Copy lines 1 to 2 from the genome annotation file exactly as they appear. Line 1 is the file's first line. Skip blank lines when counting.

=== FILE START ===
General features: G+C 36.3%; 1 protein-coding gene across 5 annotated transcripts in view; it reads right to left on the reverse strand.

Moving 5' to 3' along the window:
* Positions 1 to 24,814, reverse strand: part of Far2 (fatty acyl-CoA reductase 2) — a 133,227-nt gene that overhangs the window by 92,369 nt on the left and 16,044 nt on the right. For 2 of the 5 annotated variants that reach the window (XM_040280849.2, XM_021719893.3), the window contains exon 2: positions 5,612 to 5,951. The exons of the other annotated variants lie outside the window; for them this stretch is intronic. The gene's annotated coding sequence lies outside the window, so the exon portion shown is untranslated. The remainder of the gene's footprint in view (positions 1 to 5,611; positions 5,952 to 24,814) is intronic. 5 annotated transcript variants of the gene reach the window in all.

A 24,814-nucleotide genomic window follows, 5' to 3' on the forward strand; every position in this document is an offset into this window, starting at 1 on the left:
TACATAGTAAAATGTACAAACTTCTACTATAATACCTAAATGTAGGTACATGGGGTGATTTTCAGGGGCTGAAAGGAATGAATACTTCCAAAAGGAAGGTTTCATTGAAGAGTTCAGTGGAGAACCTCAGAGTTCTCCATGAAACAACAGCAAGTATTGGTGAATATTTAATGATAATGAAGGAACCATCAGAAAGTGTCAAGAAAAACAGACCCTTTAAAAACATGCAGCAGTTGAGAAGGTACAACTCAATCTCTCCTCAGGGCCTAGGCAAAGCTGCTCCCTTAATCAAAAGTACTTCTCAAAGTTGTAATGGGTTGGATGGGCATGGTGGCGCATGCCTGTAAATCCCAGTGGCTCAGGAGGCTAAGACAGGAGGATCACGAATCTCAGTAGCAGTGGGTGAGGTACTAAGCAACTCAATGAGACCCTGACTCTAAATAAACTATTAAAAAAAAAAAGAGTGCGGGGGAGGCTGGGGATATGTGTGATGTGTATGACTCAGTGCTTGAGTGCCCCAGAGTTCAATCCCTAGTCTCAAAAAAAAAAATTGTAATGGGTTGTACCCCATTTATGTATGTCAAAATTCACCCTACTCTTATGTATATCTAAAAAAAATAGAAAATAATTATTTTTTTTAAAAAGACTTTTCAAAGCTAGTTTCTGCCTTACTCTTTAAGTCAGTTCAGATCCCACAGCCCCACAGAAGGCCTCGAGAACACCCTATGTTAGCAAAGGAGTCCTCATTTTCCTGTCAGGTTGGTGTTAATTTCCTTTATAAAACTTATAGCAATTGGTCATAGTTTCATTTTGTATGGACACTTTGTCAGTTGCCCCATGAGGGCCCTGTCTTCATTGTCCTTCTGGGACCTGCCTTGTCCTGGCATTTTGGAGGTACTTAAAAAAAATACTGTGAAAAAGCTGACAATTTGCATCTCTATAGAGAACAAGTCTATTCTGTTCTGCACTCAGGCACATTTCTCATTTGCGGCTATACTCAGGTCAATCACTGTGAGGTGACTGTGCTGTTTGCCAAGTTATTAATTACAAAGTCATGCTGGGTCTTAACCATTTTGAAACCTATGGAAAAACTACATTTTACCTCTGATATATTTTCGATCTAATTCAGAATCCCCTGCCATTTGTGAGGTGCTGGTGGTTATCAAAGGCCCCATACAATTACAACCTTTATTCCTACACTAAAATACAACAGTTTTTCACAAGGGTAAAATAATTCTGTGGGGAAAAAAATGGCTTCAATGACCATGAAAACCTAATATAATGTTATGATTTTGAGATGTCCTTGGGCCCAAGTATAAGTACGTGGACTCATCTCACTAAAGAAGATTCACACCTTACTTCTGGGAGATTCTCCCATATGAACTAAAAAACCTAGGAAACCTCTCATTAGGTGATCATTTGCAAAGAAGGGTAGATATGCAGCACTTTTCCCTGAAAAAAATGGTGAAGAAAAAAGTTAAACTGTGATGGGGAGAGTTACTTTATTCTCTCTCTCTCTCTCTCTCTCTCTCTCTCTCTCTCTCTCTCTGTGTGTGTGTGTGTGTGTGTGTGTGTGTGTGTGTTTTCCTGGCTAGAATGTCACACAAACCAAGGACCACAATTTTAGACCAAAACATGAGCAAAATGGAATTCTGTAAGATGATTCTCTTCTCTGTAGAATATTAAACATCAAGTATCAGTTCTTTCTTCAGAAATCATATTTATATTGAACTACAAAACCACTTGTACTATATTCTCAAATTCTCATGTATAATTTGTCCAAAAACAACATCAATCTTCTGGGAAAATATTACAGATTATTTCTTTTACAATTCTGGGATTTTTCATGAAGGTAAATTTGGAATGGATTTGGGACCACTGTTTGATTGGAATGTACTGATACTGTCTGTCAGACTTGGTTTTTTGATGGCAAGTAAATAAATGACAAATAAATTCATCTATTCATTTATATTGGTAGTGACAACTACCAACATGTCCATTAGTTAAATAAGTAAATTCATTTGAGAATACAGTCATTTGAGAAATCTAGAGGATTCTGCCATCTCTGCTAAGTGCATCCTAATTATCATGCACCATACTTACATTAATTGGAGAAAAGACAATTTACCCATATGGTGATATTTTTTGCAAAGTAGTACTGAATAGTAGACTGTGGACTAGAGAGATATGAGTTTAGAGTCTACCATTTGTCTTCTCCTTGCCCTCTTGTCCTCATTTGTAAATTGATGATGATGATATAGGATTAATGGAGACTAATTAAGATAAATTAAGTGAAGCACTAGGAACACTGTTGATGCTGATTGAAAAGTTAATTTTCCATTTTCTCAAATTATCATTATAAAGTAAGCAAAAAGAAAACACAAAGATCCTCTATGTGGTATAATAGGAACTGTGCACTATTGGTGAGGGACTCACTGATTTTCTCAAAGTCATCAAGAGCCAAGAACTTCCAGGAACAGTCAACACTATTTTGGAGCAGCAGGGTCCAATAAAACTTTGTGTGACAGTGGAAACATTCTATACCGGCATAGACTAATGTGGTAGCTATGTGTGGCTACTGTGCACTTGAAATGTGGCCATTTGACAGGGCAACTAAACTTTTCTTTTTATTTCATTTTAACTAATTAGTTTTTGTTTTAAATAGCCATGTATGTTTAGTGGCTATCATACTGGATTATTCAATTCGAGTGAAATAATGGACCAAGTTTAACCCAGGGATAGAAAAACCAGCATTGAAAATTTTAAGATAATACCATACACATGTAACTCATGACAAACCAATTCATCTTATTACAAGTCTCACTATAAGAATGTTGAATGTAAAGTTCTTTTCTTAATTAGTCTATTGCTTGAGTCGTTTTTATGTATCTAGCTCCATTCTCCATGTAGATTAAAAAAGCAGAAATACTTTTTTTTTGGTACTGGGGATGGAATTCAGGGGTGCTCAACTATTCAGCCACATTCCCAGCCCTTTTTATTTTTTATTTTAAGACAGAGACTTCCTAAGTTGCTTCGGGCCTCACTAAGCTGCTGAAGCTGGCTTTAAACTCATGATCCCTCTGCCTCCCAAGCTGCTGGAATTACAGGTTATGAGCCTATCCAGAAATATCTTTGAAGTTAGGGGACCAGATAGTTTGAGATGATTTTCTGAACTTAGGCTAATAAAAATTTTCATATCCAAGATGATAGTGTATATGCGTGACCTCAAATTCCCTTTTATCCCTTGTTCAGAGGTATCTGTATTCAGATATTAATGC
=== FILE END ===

General features: G+C 36.3%; 1 protein-coding gene across 5 annotated transcripts in view; it reads right to left on the reverse strand.

Moving 5' to 3' along the window: